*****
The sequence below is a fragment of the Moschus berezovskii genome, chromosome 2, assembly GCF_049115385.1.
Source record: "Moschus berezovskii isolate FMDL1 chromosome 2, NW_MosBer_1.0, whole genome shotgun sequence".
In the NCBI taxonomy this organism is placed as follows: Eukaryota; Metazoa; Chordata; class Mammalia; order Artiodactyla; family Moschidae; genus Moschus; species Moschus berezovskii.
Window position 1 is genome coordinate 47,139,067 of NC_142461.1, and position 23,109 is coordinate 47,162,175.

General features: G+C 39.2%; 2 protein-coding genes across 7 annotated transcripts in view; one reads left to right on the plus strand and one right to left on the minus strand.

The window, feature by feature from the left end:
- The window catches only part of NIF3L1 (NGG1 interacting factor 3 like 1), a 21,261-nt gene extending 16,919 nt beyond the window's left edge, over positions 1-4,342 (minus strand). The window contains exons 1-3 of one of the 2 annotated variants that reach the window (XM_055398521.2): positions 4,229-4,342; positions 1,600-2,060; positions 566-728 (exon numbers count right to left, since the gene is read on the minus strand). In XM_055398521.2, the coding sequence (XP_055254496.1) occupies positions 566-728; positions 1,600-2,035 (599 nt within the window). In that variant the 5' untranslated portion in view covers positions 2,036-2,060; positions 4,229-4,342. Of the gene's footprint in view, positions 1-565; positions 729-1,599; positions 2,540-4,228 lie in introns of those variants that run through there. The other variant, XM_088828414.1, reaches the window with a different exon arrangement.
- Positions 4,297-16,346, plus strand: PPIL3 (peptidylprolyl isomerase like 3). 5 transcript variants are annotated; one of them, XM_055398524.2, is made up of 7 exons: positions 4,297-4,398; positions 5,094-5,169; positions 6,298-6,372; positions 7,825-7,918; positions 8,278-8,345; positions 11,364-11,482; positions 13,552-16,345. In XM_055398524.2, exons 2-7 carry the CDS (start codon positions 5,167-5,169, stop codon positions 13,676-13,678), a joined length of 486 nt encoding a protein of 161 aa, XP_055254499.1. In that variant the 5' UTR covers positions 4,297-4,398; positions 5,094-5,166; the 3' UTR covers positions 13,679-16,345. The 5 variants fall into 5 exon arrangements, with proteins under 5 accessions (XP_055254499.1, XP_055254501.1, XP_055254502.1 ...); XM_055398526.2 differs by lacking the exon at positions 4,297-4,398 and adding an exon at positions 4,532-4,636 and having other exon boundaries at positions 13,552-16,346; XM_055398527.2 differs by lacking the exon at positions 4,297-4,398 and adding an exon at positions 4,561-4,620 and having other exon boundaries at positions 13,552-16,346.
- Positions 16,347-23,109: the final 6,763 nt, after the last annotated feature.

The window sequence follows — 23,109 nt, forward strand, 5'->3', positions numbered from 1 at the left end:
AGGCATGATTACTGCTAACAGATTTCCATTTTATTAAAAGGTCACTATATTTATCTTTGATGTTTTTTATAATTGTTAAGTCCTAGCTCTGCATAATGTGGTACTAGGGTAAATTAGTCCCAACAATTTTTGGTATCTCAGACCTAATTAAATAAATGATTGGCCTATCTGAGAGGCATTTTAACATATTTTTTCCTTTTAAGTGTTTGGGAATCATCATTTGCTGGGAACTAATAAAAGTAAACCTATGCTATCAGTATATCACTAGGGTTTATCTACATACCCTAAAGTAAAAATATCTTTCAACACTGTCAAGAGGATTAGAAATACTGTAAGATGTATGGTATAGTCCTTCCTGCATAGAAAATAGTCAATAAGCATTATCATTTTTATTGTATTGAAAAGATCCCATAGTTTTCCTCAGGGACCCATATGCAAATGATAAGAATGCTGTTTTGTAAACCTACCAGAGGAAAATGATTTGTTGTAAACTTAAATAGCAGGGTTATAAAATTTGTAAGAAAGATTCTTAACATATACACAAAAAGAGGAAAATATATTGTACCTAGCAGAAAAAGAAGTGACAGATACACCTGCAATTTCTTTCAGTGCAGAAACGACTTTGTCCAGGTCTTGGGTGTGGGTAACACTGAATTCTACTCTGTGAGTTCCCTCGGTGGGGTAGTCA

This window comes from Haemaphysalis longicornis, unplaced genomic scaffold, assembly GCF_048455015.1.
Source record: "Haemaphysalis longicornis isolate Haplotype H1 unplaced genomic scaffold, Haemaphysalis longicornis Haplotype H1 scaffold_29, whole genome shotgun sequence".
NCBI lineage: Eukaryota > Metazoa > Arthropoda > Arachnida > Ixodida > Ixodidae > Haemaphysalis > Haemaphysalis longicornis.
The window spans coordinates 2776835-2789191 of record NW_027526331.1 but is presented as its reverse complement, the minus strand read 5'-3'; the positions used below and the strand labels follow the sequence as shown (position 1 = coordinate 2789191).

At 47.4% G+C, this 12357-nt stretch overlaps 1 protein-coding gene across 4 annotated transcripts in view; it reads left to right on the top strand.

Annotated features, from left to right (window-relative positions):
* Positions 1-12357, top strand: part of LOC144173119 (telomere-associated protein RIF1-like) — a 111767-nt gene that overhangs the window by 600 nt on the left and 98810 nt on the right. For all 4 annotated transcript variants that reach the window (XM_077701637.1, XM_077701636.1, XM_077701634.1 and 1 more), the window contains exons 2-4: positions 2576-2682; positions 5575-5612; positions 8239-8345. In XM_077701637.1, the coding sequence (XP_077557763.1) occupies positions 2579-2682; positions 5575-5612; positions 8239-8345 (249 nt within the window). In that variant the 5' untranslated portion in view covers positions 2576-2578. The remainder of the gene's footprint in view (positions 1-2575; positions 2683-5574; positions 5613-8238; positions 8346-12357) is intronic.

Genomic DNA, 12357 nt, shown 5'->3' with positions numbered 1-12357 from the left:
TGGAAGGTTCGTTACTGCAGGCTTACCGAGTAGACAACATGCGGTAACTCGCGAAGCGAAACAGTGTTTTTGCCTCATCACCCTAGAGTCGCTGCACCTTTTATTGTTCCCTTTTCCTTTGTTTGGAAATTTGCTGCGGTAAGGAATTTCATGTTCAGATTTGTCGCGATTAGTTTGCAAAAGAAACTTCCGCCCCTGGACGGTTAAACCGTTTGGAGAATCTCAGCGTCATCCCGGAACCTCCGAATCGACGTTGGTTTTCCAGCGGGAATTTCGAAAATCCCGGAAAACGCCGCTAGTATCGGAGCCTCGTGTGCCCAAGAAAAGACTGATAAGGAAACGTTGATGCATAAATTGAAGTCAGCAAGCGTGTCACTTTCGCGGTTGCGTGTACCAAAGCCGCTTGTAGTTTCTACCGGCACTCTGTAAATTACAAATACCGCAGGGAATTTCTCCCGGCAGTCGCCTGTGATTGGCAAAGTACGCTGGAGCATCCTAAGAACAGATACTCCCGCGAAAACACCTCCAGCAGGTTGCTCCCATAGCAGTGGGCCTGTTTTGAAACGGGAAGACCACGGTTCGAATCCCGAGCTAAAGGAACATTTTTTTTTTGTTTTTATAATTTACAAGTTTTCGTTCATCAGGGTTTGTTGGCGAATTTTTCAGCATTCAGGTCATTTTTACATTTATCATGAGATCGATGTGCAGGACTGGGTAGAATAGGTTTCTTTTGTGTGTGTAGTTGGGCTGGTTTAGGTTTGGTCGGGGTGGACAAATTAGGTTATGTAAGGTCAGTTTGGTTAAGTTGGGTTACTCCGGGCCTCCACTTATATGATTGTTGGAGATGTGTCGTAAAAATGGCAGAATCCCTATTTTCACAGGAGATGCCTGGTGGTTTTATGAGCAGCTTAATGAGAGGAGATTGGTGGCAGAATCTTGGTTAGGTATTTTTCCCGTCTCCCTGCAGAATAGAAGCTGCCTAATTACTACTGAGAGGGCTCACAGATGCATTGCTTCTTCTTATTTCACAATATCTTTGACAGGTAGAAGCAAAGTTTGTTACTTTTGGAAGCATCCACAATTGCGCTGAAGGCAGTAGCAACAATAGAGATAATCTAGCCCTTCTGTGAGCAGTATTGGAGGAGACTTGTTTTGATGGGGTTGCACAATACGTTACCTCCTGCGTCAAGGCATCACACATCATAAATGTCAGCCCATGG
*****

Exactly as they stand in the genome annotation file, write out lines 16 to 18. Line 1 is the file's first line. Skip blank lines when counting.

At 47.4% G+C, this 12357-nt stretch overlaps 1 protein-coding gene across 4 annotated transcripts in view; it reads left to right on the top strand.

Annotated features, from left to right (window-relative positions):
* Positions 1-12357, top strand: part of LOC144173119 (telomere-associated protein RIF1-like) — a 111767-nt gene that overhangs the window by 600 nt on the left and 98810 nt on the right. For all 4 annotated transcript variants that reach the window (XM_077701637.1, XM_077701636.1, XM_077701634.1 and 1 more), the window contains exons 2-4: positions 2576-2682; positions 5575-5612; positions 8239-8345. In XM_077701637.1, the coding sequence (XP_077557763.1) occupies positions 2579-2682; positions 5575-5612; positions 8239-8345 (249 nt within the window). In that variant the 5' untranslated portion in view covers positions 2576-2578. The remainder of the gene's footprint in view (positions 1-2575; positions 2683-5574; positions 5613-8238; positions 8346-12357) is intronic.